Will the Afghanistan Withdrawal Lead to Middle East Peace?

Will the Afghanistan Withdrawal Lead to Middle East Peace?

As the region’s states prepare for the post-U.S. era, they have realized that engaging with each other, even to a limited extent, is critical to promoting greater stability in the tumultuous Middle East.

The recent Baghdad Summit in August 2021 highlighted Iraq’s determination to promote stability and peace in the Middle East by facilitating greater dialogue among the countries of western Asia. Disappointingly, though perhaps unsurprisingly, the summit itself was not a great success; Though it may have lowered the regional temperature, it brought no new “breakthrough” moments in the relationship between Iran and Saudi Arabia, the two nations that sought to gain the most from the meeting. However, the conference was still important: for the first time in recent history, it brought many sets of rivals—Saudi Arabia and Iran, Turkey and the United Arab Emirates, and Qatar and Egypt—to the same table for talks about peacefully resolving the challenging issues facing the region.

The Baghdad Summit’s participants included the heads of state of Egypt, France, Jordan, and Qatar, as well as the UAE’s vice president and prime minister and Iran, Saudi Arabia, and Turkey’s chief diplomats. Not all in the region had representation at this conference—no officials from Bahrain, Oman, or Syria were present—but it was nonetheless the most significant and wide-ranging peace conference the Middle East had seen since the onset of the Arab Spring in 2011, and emblematic of a wider shift away from regional confrontation.

Indeed, the Iraqis hosted the summit at a time when many governments in the Middle East are backing down from their more maximalist foreign policy positions from the Trump era and embracing new approaches to regional affairs. While ideological friction continues to fuel tensions between various states in the region, most sets of rivals in the Middle East are increasingly seeing it as serving their interests to open more dialogue. Diplomatic engagement and accommodation are slowly but surely replacing hawkishness and bellicosity, as witnessed throughout the region this year.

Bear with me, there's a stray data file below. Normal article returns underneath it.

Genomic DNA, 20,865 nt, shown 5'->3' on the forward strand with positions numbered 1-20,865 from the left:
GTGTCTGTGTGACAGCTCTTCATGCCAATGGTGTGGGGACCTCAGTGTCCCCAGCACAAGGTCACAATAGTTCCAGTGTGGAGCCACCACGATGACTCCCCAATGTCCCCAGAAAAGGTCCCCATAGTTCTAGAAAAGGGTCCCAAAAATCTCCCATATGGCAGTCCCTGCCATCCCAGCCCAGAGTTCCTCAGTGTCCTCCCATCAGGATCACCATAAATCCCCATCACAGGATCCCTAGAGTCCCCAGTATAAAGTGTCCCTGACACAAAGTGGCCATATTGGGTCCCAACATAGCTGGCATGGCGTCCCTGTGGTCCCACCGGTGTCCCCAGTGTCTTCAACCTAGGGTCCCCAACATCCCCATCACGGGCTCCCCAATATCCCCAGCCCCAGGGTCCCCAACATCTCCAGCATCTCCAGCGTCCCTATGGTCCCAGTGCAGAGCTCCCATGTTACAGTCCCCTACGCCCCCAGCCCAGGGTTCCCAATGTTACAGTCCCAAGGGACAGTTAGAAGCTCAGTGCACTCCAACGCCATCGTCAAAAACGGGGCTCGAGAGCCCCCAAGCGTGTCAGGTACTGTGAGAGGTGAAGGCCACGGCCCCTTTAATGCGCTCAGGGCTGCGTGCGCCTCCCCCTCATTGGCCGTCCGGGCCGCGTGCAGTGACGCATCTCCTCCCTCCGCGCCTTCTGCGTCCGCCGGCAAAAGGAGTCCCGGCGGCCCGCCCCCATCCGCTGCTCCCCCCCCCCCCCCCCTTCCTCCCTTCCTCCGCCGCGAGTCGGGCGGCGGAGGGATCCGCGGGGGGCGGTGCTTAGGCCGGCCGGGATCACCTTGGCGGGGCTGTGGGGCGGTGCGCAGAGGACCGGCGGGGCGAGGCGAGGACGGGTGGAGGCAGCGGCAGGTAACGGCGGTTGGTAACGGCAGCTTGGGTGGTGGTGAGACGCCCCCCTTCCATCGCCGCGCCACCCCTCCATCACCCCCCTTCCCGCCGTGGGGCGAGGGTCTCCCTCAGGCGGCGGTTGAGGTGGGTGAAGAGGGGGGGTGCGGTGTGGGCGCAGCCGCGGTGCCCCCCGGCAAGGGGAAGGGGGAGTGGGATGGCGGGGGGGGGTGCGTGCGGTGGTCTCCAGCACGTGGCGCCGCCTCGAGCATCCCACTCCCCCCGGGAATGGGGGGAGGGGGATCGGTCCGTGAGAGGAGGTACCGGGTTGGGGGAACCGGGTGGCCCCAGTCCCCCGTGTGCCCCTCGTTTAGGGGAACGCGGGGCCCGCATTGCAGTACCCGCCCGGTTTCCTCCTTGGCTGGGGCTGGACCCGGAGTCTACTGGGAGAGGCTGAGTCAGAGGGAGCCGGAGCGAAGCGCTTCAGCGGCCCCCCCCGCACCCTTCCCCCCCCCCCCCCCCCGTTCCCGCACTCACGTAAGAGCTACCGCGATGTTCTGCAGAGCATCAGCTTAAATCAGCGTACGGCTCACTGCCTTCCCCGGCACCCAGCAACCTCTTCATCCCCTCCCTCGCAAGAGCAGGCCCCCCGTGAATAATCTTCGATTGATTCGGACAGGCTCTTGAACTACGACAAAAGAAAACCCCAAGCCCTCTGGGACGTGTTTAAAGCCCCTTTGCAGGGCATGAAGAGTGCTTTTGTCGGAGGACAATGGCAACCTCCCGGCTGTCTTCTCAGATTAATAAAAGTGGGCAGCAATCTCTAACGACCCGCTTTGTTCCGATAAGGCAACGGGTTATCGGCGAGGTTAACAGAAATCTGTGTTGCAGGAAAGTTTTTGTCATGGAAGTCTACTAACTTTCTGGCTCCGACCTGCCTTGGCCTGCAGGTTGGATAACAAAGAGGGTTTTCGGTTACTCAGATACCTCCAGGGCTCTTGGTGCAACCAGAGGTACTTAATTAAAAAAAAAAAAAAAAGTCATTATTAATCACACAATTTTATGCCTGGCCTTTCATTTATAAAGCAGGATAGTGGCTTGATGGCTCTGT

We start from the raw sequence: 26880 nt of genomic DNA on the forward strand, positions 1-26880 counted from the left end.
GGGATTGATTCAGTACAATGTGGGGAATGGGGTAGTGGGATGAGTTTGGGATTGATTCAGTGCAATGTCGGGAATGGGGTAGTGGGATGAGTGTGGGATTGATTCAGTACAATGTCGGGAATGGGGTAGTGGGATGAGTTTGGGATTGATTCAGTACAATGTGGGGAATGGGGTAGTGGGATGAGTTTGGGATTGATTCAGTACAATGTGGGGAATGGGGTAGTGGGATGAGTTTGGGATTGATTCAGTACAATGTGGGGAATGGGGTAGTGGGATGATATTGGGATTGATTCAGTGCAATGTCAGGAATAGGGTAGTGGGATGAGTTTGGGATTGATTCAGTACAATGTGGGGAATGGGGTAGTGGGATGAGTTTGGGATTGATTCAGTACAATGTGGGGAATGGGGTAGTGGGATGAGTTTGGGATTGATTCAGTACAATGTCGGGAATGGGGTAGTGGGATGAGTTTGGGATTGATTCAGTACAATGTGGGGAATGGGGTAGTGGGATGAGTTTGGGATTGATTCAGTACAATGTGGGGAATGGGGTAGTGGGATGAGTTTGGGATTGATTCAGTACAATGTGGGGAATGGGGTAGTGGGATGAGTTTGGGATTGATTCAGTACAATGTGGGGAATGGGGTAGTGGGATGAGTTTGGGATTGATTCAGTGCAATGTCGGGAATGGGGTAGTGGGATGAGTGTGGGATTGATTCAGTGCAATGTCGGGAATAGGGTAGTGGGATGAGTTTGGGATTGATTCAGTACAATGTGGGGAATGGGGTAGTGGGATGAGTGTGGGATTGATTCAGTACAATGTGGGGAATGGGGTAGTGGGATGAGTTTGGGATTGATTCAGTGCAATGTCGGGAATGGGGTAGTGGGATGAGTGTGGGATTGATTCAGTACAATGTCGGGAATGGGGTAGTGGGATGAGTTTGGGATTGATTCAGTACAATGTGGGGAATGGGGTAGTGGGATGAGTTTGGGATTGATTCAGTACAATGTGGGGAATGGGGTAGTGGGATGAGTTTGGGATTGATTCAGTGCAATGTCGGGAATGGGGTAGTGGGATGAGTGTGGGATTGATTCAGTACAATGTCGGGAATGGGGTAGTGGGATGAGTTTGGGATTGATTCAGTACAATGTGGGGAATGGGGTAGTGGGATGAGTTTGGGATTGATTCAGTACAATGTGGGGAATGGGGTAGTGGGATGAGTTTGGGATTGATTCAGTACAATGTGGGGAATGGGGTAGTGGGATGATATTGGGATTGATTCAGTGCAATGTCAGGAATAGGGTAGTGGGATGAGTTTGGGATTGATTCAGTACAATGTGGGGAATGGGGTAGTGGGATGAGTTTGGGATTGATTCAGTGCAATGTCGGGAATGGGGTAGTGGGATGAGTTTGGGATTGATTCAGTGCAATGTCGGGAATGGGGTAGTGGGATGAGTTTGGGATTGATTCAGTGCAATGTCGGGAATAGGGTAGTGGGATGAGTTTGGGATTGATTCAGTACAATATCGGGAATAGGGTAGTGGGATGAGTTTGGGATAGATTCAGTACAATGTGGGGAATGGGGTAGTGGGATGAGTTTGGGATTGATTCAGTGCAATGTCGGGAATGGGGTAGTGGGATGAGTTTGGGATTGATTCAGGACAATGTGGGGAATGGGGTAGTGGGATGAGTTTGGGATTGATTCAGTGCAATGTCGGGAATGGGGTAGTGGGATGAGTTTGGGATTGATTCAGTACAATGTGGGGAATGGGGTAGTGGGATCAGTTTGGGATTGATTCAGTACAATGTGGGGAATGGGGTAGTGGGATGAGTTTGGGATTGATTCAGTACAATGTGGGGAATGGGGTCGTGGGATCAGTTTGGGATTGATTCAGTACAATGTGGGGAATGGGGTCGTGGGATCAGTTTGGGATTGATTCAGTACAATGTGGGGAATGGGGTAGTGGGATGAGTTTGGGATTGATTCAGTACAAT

This trend is primarily driven by political factors in the United States. The Trump presidency has ended, and the actions of President Joe Biden, who has appeared less supportive and more critical of authoritarian regimes in the region—and, as the events of the previous month in Afghanistan have shown, far less willing to risk the lives of American soldiers to defend them. The classic bargain underpinning the U.S. presence in the Middle East—namely, security guarantees in exchange for a cheap and reliable supply of oil—appears to have come to an abrupt halt, and its absence has left some states in the Middle East seriously concerned about their relations with the United States. In marked contrast to the Trump era, when the United States firmly committed itself (at least in rhetoric) to the old bargain, leaders of countries like Saudi Arabia no longer believe that Washington “has their back” politically. This in turn has pushed Riyadh and other Middle Eastern capitals to invest in efforts to improve ties with their neighbors. Moreover, the new economic realities created by Covid-19 have caused more states in the region to desire less costly foreign policies and to seek new opportunities for economic cooperation with more countries, including those on opposite sides of geopolitical and ideological divides.

Throughout 2021, there have been varying degrees of tension eased in the region’s many complicated and interwoven rivalries. That all these states had representatives at the Baghdad Summit bodes well for a continuation of efforts aimed at lowering temperatures in the Middle East.

Saudi Arabia and Iran

In April, the Saudis and Iranians quietly began to engage each other in a series of low-level talks—initially conducted in Baghdad, but later expanding to Qatar and Oman. When these talks commenced earlier this year, it was the first time that any real diplomatic engagement had taken place between the two countries since they severed diplomatic ties in January 2016, dramatically escalating geopolitical and sectarian tensions in the Middle East.

Experts have pointed to the attacks on Saudi Aramco in September 2019, which Iran was widely assumed to bear responsibility for despite its denials, as an important event that drove Riyadh to conclude that talking to Iran would suit Saudi interests better than isolation would. Those attacks targeted the engine of the Saudi economy, and the Trump administration’s lack of a substantive response left the Saudi leadership with a clearer understanding of the extent to which the kingdom is vulnerable to Iran’s conduct. Crucially, the high-tech and advanced weaponry sold to Riyadh by the United States did not prevent the attack, underscoring the limitations of military hardware as a substitute for engagement.